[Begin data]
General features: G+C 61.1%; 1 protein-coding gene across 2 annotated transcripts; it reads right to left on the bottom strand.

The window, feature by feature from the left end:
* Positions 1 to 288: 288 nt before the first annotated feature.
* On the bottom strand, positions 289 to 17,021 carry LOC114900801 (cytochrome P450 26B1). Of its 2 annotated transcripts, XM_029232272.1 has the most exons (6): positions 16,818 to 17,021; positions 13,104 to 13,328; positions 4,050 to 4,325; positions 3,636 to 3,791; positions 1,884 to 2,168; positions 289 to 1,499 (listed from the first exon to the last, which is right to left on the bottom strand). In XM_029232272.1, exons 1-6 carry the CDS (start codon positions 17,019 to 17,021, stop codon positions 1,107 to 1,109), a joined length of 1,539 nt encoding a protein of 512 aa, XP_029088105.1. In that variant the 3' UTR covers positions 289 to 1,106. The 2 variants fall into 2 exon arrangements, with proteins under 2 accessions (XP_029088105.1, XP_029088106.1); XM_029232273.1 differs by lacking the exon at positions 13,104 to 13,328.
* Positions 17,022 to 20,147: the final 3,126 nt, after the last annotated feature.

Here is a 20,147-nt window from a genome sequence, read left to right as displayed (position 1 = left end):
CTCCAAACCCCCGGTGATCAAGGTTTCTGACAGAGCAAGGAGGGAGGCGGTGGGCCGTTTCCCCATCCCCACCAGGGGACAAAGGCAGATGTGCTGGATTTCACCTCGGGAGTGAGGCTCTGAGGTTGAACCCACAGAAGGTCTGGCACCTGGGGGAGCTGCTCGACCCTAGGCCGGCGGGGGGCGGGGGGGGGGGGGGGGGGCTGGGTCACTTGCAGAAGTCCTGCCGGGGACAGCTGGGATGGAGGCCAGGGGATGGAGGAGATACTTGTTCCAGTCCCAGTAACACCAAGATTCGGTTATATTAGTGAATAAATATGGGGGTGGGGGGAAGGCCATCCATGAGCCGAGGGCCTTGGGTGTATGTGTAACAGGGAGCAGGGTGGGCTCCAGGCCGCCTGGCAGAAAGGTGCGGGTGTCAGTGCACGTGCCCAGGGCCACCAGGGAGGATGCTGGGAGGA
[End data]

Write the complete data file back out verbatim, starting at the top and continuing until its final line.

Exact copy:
General features: G+C 61.1%; 1 protein-coding gene across 2 annotated transcripts; it reads right to left on the bottom strand.

The window, feature by feature from the left end:
* Positions 1 to 288: 288 nt before the first annotated feature.
* On the bottom strand, positions 289 to 17,021 carry LOC114900801 (cytochrome P450 26B1). Of its 2 annotated transcripts, XM_029232272.1 has the most exons (6): positions 16,818 to 17,021; positions 13,104 to 13,328; positions 4,050 to 4,325; positions 3,636 to 3,791; positions 1,884 to 2,168; positions 289 to 1,499 (listed from the first exon to the last, which is right to left on the bottom strand). In XM_029232272.1, exons 1-6 carry the CDS (start codon positions 17,019 to 17,021, stop codon positions 1,107 to 1,109), a joined length of 1,539 nt encoding a protein of 512 aa, XP_029088105.1. In that variant the 3' UTR covers positions 289 to 1,106. The 2 variants fall into 2 exon arrangements, with proteins under 2 accessions (XP_029088105.1, XP_029088106.1); XM_029232273.1 differs by lacking the exon at positions 13,104 to 13,328.
* Positions 17,022 to 20,147: the final 3,126 nt, after the last annotated feature.

Here is a 20,147-nt window from a genome sequence, read left to right as displayed (position 1 = left end):
CTCCAAACCCCCGGTGATCAAGGTTTCTGACAGAGCAAGGAGGGAGGCGGTGGGCCGTTTCCCCATCCCCACCAGGGGACAAAGGCAGATGTGCTGGATTTCACCTCGGGAGTGAGGCTCTGAGGTTGAACCCACAGAAGGTCTGGCACCTGGGGGAGCTGCTCGACCCTAGGCCGGCGGGGGGCGGGGGGGGGGGGGGGGGGCTGGGTCACTTGCAGAAGTCCTGCCGGGGACAGCTGGGATGGAGGCCAGGGGATGGAGGAGATACTTGTTCCAGTCCCAGTAACACCAAGATTCGGTTATATTAGTGAATAAATATGGGGGTGGGGGGAAGGCCATCCATGAGCCGAGGGCCTTGGGTGTATGTGTAACAGGGAGCAGGGTGGGCTCCAGGCCGCCTGGCAGAAAGGTGCGGGTGTCAGTGCACGTGCCCAGGGCCACCAGGGAGGATGCTGGGAGGA